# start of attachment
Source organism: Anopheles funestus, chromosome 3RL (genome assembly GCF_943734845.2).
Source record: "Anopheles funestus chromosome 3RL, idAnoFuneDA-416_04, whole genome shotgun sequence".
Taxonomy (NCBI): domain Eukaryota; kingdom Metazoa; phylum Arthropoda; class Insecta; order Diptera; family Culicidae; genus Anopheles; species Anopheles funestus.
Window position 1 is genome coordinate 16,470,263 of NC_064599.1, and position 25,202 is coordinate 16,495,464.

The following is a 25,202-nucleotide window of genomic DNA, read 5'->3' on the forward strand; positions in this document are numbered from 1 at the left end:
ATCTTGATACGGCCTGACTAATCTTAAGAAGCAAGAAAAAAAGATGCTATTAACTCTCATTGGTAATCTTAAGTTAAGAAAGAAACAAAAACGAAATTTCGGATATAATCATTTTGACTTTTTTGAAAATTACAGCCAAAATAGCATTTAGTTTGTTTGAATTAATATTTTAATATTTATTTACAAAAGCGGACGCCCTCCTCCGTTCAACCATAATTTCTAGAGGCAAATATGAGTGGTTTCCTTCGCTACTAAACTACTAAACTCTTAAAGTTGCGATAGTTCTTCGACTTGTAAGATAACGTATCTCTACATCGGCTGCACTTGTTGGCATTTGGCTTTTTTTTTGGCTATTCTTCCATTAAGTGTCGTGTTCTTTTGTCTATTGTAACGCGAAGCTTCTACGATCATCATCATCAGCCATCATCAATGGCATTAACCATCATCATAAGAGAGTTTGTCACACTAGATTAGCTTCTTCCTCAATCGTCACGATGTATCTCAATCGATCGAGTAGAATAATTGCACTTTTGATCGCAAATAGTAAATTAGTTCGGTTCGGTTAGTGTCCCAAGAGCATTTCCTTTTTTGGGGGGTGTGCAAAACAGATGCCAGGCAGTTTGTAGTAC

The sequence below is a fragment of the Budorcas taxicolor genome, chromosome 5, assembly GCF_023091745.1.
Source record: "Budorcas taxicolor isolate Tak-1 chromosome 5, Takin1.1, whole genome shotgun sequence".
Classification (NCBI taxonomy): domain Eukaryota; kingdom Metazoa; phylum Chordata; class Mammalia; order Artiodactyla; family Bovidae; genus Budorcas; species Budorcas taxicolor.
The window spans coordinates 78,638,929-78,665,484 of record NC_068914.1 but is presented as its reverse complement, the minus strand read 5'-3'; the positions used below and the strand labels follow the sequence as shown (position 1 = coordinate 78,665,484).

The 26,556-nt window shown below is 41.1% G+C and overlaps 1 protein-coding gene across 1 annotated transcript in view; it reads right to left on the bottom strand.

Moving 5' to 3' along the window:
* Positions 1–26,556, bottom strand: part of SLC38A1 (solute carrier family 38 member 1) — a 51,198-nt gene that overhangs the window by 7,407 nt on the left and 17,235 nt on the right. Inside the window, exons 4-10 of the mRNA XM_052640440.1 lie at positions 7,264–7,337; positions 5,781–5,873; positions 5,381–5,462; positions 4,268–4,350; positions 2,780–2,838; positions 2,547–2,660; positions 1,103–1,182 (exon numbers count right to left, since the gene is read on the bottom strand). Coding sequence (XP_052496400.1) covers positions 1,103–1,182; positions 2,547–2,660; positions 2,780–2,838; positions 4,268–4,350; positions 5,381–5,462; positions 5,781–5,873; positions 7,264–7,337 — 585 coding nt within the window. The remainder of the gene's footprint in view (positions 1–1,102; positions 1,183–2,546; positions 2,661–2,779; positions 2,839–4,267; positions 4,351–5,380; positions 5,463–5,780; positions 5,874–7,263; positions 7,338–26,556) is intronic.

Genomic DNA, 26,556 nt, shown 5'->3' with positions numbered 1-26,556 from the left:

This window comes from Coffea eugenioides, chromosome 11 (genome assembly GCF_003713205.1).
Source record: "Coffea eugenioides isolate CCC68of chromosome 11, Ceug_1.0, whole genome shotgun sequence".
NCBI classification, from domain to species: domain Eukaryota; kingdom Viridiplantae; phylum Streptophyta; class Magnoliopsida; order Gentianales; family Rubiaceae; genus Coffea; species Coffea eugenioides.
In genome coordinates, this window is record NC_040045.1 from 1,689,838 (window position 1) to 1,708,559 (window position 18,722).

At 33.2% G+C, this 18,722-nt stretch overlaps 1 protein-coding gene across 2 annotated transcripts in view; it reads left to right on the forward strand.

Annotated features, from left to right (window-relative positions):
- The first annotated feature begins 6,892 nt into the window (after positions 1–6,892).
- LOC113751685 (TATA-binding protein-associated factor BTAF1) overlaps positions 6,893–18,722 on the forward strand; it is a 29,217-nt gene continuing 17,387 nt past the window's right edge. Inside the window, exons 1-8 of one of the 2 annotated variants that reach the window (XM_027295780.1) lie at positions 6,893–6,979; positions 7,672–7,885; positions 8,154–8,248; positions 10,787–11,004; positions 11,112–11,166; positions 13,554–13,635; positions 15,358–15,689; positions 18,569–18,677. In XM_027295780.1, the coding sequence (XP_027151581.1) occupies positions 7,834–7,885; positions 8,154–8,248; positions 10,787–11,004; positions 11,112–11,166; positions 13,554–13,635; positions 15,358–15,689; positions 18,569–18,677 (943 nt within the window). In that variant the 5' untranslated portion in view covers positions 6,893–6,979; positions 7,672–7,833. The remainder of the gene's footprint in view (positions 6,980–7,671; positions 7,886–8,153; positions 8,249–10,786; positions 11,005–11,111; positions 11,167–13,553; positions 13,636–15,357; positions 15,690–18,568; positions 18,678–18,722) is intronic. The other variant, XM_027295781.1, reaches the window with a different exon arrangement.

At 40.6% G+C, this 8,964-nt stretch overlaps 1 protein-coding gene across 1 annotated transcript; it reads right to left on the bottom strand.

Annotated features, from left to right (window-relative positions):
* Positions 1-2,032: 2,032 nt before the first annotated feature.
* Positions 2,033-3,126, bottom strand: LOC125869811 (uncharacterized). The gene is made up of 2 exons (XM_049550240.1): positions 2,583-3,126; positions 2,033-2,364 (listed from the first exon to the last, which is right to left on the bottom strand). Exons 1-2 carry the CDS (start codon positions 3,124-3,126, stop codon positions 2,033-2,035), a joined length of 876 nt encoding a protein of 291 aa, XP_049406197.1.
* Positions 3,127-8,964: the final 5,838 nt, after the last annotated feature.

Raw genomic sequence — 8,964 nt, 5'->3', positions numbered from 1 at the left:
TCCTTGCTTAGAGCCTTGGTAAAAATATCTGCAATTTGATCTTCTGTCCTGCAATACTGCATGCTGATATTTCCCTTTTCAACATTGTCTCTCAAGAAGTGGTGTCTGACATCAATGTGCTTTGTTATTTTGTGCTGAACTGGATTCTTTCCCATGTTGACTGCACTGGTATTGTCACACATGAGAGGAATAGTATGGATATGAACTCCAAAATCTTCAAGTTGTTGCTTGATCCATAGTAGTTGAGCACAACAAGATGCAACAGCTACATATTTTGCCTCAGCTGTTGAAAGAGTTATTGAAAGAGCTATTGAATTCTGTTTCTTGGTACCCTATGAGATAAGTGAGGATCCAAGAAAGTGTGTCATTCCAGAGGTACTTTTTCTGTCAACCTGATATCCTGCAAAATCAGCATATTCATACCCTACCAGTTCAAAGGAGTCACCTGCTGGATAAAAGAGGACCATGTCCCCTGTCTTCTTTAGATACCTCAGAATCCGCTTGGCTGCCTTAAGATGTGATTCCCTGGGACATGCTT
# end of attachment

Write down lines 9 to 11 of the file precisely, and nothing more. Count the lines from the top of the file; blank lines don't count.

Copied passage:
Classification (NCBI taxonomy): domain Eukaryota; kingdom Metazoa; phylum Chordata; class Mammalia; order Artiodactyla; family Bovidae; genus Budorcas; species Budorcas taxicolor.
The window spans coordinates 78,638,929-78,665,484 of record NC_068914.1 but is presented as its reverse complement, the minus strand read 5'-3'; the positions used below and the strand labels follow the sequence as shown (position 1 = coordinate 78,665,484).

The 26,556-nt window shown below is 41.1% G+C and overlaps 1 protein-coding gene across 1 annotated transcript in view; it reads right to left on the bottom strand.